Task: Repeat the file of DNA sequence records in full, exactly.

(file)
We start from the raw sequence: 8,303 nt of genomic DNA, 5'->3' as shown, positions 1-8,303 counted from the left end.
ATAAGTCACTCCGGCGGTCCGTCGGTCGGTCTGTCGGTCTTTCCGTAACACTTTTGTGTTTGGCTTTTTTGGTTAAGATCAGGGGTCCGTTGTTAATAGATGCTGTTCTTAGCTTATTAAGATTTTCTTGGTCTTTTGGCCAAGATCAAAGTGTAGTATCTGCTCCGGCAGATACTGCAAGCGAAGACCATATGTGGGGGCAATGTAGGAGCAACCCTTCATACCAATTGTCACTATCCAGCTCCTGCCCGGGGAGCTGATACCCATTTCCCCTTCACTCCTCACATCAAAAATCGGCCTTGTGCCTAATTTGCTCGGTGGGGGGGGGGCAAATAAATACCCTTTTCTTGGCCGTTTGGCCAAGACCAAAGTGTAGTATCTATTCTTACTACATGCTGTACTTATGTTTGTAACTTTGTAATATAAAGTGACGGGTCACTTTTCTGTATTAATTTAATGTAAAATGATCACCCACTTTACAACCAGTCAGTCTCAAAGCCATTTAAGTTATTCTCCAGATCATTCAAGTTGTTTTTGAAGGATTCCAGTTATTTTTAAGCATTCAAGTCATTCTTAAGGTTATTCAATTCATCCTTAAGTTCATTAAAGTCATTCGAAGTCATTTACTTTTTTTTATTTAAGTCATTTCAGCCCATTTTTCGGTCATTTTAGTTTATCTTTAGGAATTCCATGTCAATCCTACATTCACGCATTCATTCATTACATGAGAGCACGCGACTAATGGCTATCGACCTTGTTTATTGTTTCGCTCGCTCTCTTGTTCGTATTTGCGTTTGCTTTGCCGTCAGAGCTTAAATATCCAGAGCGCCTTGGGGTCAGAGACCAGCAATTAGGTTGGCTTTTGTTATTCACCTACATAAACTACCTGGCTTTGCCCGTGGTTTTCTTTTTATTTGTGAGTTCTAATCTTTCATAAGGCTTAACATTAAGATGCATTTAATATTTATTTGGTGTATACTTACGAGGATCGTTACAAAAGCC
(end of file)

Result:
We start from the raw sequence: 8,303 nt of genomic DNA, 5'->3' as shown, positions 1-8,303 counted from the left end.
ATAAGTCACTCCGGCGGTCCGTCGGTCGGTCTGTCGGTCTTTCCGTAACACTTTTGTGTTTGGCTTTTTTGGTTAAGATCAGGGGTCCGTTGTTAATAGATGCTGTTCTTAGCTTATTAAGATTTTCTTGGTCTTTTGGCCAAGATCAAAGTGTAGTATCTGCTCCGGCAGATACTGCAAGCGAAGACCATATGTGGGGGCAATGTAGGAGCAACCCTTCATACCAATTGTCACTATCCAGCTCCTGCCCGGGGAGCTGATACCCATTTCCCCTTCACTCCTCACATCAAAAATCGGCCTTGTGCCTAATTTGCTCGGTGGGGGGGGGGCAAATAAATACCCTTTTCTTGGCCGTTTGGCCAAGACCAAAGTGTAGTATCTATTCTTACTACATGCTGTACTTATGTTTGTAACTTTGTAATATAAAGTGACGGGTCACTTTTCTGTATTAATTTAATGTAAAATGATCACCCACTTTACAACCAGTCAGTCTCAAAGCCATTTAAGTTATTCTCCAGATCATTCAAGTTGTTTTTGAAGGATTCCAGTTATTTTTAAGCATTCAAGTCATTCTTAAGGTTATTCAATTCATCCTTAAGTTCATTAAAGTCATTCGAAGTCATTTACTTTTTTTTATTTAAGTCATTTCAGCCCATTTTTCGGTCATTTTAGTTTATCTTTAGGAATTCCATGTCAATCCTACATTCACGCATTCATTCATTACATGAGAGCACGCGACTAATGGCTATCGACCTTGTTTATTGTTTCGCTCGCTCTCTTGTTCGTATTTGCGTTTGCTTTGCCGTCAGAGCTTAAATATCCAGAGCGCCTTGGGGTCAGAGACCAGCAATTAGGTTGGCTTTTGTTATTCACCTACATAAACTACCTGGCTTTGCCCGTGGTTTTCTTTTTATTTGTGAGTTCTAATCTTTCATAAGGCTTAACATTAAGATGCATTTAATATTTATTTGGTGTATACTTACGAGGATCGTTACAAAAGCC